As human population increases in the Williamsburg/James City County area, the pace of land development increases to provide new homes, commercial businesses, and other services to new and larger communities. Our projects were designed to determine some of the hydrological features of local drainage basins, with a specific focus on stream hydrographs from undeveloped, developing, and developed watersheds. We wanted to examine the changes in catchment hydrology that accompany watershed development. Each of us had a specific project in mind at the beginning of the summer (determination of pH changes in streams during storms; determination of changes in discharge hydrographs from different watersheds during storms; calculation of a water budget for Lake Matoaka), but logistically we had to focus our efforts on the single task of establishing automated stream gauging stations in the field. The construction of weirs and their installation proved to be a daunting task, as the weirs often were undercut by erosion or were bypassed by water flows. Retrofitting was frequently required to repair leaks in weirs. By the end of the summer, two weirs were operational on streams in the Powhatan Creek watershed, and two were operational on streams in the Lake Matoaka watershed. Weirs still need to be installed in the three other continuously flowing streams in the Lake Matoaka watershed, and all five weirs must be automated for data collection. This work must be completed before we can construct a water budget for Lake Matoaka. Also, summer 2002 was particularly dry, so we were unable to measure any significant flows during storm events, nor were we able to document pH changes during storms. More than anything, our group discovered the difficult nature of field research and how problem-solving skills must be used almost daily.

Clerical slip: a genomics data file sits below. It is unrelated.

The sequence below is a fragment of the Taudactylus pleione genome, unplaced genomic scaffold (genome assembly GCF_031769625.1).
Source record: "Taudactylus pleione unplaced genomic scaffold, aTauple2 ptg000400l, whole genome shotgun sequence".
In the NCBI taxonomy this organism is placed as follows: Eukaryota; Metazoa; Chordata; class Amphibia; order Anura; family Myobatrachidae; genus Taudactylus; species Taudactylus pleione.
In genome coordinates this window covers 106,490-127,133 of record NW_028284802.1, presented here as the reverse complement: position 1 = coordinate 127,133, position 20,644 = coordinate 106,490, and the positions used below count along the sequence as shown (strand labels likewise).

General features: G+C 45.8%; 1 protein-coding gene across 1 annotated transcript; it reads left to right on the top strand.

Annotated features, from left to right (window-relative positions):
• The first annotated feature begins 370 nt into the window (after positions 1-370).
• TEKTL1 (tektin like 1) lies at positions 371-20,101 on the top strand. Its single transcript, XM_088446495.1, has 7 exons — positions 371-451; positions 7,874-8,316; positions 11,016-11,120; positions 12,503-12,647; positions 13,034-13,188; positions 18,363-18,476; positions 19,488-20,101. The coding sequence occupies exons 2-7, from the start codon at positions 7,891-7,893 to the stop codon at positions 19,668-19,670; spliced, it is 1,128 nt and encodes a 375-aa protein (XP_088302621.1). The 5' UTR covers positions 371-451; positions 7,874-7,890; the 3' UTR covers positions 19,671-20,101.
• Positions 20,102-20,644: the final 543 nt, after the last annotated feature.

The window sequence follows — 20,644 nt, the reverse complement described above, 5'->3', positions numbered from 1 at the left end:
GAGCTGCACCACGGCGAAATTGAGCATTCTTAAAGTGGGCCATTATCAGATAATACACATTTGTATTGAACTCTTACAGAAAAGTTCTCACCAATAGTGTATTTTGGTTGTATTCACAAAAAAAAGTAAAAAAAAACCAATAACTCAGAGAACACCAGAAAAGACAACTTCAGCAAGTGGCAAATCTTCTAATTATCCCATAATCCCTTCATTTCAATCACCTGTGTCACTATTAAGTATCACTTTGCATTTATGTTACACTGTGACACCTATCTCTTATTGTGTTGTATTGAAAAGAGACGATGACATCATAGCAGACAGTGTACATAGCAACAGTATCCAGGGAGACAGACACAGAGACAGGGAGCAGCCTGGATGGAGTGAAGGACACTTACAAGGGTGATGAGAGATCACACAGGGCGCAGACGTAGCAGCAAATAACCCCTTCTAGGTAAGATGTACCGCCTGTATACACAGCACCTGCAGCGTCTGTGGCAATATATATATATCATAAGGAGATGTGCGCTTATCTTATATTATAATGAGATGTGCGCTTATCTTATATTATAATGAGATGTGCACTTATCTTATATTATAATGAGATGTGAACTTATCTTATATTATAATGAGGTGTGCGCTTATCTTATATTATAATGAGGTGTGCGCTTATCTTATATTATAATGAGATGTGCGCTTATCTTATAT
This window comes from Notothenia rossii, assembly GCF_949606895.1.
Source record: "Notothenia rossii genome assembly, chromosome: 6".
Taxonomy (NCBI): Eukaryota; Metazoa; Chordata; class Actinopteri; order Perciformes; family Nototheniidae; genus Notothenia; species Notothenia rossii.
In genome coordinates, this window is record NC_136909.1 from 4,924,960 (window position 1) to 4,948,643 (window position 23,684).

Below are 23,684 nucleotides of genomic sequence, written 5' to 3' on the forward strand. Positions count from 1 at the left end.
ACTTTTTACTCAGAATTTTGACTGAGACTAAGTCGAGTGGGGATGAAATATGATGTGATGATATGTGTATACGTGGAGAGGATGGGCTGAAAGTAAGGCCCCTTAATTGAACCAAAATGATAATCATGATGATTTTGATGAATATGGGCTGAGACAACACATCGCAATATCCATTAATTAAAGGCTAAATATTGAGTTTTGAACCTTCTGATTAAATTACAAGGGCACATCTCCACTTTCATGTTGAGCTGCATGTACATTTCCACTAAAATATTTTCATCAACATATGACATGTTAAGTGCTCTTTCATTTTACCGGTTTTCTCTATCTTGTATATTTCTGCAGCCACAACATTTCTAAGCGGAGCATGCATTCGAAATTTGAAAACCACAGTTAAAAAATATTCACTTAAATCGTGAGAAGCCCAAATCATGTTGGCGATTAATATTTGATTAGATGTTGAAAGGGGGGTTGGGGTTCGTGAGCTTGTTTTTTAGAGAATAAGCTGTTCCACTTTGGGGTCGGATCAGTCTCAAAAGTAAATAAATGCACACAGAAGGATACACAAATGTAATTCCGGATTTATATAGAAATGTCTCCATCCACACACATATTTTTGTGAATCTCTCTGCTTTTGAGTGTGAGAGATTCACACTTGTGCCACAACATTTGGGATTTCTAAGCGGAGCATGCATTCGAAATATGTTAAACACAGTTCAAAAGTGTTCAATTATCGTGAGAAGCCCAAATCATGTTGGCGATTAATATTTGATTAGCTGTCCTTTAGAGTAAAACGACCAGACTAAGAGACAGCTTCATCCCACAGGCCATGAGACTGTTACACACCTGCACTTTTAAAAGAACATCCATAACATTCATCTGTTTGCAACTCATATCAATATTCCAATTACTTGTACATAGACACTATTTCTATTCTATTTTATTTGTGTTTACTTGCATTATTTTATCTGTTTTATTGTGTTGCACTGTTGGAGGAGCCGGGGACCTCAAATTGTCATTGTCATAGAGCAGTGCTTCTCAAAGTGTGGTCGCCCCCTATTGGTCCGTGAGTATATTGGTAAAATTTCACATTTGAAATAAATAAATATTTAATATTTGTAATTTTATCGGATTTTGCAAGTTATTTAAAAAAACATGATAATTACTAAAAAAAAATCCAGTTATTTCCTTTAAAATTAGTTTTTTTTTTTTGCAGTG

For additional documentation the researchers provided a Powerpoint Presentation entitled, "VEE Geology Research," provided here in PDF form.